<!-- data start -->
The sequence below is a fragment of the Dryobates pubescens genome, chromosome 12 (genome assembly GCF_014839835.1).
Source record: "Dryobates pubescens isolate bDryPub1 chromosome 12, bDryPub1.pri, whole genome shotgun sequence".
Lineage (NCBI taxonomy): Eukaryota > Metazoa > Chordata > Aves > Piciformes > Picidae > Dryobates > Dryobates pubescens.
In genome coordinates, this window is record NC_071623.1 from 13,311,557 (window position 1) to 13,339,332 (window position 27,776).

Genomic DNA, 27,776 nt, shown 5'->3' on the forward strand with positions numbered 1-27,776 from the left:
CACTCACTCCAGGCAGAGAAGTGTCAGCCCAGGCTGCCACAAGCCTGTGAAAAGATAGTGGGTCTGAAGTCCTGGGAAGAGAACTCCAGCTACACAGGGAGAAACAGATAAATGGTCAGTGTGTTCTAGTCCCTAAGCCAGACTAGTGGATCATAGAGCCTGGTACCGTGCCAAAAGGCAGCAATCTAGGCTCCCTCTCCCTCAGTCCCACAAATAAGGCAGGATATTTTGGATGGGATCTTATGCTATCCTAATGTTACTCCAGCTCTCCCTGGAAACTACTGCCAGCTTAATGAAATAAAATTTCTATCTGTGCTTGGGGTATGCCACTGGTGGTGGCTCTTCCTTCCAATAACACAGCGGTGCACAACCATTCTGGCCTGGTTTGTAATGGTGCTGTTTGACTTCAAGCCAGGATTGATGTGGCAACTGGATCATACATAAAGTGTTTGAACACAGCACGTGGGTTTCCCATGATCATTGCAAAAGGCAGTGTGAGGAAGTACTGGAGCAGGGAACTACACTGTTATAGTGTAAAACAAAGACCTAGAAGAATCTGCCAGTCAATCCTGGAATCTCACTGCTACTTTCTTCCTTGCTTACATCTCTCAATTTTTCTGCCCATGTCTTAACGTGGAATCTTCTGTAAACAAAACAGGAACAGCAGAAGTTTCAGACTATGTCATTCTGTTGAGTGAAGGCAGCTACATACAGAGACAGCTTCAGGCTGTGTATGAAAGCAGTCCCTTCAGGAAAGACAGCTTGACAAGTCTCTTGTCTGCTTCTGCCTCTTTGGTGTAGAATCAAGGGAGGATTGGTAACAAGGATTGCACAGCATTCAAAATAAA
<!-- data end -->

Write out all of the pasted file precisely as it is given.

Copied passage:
The sequence below is a fragment of the Dryobates pubescens genome, chromosome 12 (genome assembly GCF_014839835.1).
Source record: "Dryobates pubescens isolate bDryPub1 chromosome 12, bDryPub1.pri, whole genome shotgun sequence".
Lineage (NCBI taxonomy): Eukaryota > Metazoa > Chordata > Aves > Piciformes > Picidae > Dryobates > Dryobates pubescens.
In genome coordinates, this window is record NC_071623.1 from 13,311,557 (window position 1) to 13,339,332 (window position 27,776).

Genomic DNA, 27,776 nt, shown 5'->3' on the forward strand with positions numbered 1-27,776 from the left:
CACTCACTCCAGGCAGAGAAGTGTCAGCCCAGGCTGCCACAAGCCTGTGAAAAGATAGTGGGTCTGAAGTCCTGGGAAGAGAACTCCAGCTACACAGGGAGAAACAGATAAATGGTCAGTGTGTTCTAGTCCCTAAGCCAGACTAGTGGATCATAGAGCCTGGTACCGTGCCAAAAGGCAGCAATCTAGGCTCCCTCTCCCTCAGTCCCACAAATAAGGCAGGATATTTTGGATGGGATCTTATGCTATCCTAATGTTACTCCAGCTCTCCCTGGAAACTACTGCCAGCTTAATGAAATAAAATTTCTATCTGTGCTTGGGGTATGCCACTGGTGGTGGCTCTTCCTTCCAATAACACAGCGGTGCACAACCATTCTGGCCTGGTTTGTAATGGTGCTGTTTGACTTCAAGCCAGGATTGATGTGGCAACTGGATCATACATAAAGTGTTTGAACACAGCACGTGGGTTTCCCATGATCATTGCAAAAGGCAGTGTGAGGAAGTACTGGAGCAGGGAACTACACTGTTATAGTGTAAAACAAAGACCTAGAAGAATCTGCCAGTCAATCCTGGAATCTCACTGCTACTTTCTTCCTTGCTTACATCTCTCAATTTTTCTGCCCATGTCTTAACGTGGAATCTTCTGTAAACAAAACAGGAACAGCAGAAGTTTCAGACTATGTCATTCTGTTGAGTGAAGGCAGCTACATACAGAGACAGCTTCAGGCTGTGTATGAAAGCAGTCCCTTCAGGAAAGACAGCTTGACAAGTCTCTTGTCTGCTTCTGCCTCTTTGGTGTAGAATCAAGGGAGGATTGGTAACAAGGATTGCACAGCATTCAAAATAAA